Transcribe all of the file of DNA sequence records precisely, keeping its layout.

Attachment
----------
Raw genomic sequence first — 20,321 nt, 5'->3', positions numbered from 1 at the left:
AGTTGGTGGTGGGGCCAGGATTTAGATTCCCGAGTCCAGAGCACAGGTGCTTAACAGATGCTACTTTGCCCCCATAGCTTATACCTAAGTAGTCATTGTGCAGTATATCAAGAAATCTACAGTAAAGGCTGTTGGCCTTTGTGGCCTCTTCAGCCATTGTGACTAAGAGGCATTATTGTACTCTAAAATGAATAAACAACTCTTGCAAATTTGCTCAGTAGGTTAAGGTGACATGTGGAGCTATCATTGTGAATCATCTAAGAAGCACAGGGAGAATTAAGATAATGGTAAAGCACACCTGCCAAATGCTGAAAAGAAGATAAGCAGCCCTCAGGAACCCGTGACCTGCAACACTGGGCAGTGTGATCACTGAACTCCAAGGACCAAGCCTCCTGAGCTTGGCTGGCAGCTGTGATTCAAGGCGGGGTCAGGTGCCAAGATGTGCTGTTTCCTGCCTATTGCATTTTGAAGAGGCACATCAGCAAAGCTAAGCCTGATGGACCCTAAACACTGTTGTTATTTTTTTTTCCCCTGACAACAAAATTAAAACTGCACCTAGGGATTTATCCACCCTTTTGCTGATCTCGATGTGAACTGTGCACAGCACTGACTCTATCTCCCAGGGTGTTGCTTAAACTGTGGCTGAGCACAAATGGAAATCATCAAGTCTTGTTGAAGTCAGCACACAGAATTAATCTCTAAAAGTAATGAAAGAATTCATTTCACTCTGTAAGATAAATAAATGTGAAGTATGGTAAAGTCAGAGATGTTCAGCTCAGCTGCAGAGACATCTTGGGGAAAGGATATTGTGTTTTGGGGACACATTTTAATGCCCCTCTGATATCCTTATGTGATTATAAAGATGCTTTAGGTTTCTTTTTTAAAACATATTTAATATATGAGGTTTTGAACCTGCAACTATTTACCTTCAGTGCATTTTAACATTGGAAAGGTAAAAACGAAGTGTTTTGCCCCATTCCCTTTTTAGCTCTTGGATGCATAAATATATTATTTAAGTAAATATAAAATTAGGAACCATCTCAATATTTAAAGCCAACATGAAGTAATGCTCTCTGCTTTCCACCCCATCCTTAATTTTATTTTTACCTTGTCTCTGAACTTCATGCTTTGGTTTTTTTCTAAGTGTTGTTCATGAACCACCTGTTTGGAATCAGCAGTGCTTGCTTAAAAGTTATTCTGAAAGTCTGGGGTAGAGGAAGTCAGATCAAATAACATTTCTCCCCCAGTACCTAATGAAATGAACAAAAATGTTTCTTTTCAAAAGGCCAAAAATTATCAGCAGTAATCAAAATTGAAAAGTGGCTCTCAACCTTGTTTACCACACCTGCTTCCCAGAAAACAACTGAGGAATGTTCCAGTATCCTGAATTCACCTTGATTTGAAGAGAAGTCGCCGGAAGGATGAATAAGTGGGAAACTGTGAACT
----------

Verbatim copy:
Raw genomic sequence first — 20,321 nt, 5'->3', positions numbered from 1 at the left:
AGTTGGTGGTGGGGCCAGGATTTAGATTCCCGAGTCCAGAGCACAGGTGCTTAACAGATGCTACTTTGCCCCCATAGCTTATACCTAAGTAGTCATTGTGCAGTATATCAAGAAATCTACAGTAAAGGCTGTTGGCCTTTGTGGCCTCTTCAGCCATTGTGACTAAGAGGCATTATTGTACTCTAAAATGAATAAACAACTCTTGCAAATTTGCTCAGTAGGTTAAGGTGACATGTGGAGCTATCATTGTGAATCATCTAAGAAGCACAGGGAGAATTAAGATAATGGTAAAGCACACCTGCCAAATGCTGAAAAGAAGATAAGCAGCCCTCAGGAACCCGTGACCTGCAACACTGGGCAGTGTGATCACTGAACTCCAAGGACCAAGCCTCCTGAGCTTGGCTGGCAGCTGTGATTCAAGGCGGGGTCAGGTGCCAAGATGTGCTGTTTCCTGCCTATTGCATTTTGAAGAGGCACATCAGCAAAGCTAAGCCTGATGGACCCTAAACACTGTTGTTATTTTTTTTTCCCCTGACAACAAAATTAAAACTGCACCTAGGGATTTATCCACCCTTTTGCTGATCTCGATGTGAACTGTGCACAGCACTGACTCTATCTCCCAGGGTGTTGCTTAAACTGTGGCTGAGCACAAATGGAAATCATCAAGTCTTGTTGAAGTCAGCACACAGAATTAATCTCTAAAAGTAATGAAAGAATTCATTTCACTCTGTAAGATAAATAAATGTGAAGTATGGTAAAGTCAGAGATGTTCAGCTCAGCTGCAGAGACATCTTGGGGAAAGGATATTGTGTTTTGGGGACACATTTTAATGCCCCTCTGATATCCTTATGTGATTATAAAGATGCTTTAGGTTTCTTTTTTAAAACATATTTAATATATGAGGTTTTGAACCTGCAACTATTTACCTTCAGTGCATTTTAACATTGGAAAGGTAAAAACGAAGTGTTTTGCCCCATTCCCTTTTTAGCTCTTGGATGCATAAATATATTATTTAAGTAAATATAAAATTAGGAACCATCTCAATATTTAAAGCCAACATGAAGTAATGCTCTCTGCTTTCCACCCCATCCTTAATTTTATTTTTACCTTGTCTCTGAACTTCATGCTTTGGTTTTTTTCTAAGTGTTGTTCATGAACCACCTGTTTGGAATCAGCAGTGCTTGCTTAAAAGTTATTCTGAAAGTCTGGGGTAGAGGAAGTCAGATCAAATAACATTTCTCCCCCAGTACCTAATGAAATGAACAAAAATGTTTCTTTTCAAAAGGCCAAAAATTATCAGCAGTAATCAAAATTGAAAAGTGGCTCTCAACCTTGTTTACCACACCTGCTTCCCAGAAAACAACTGAGGAATGTTCCAGTATCCTGAATTCACCTTGATTTGAAGAGAAGTCGCCGGAAGGATGAATAAGTGGGAAACTGTGAACT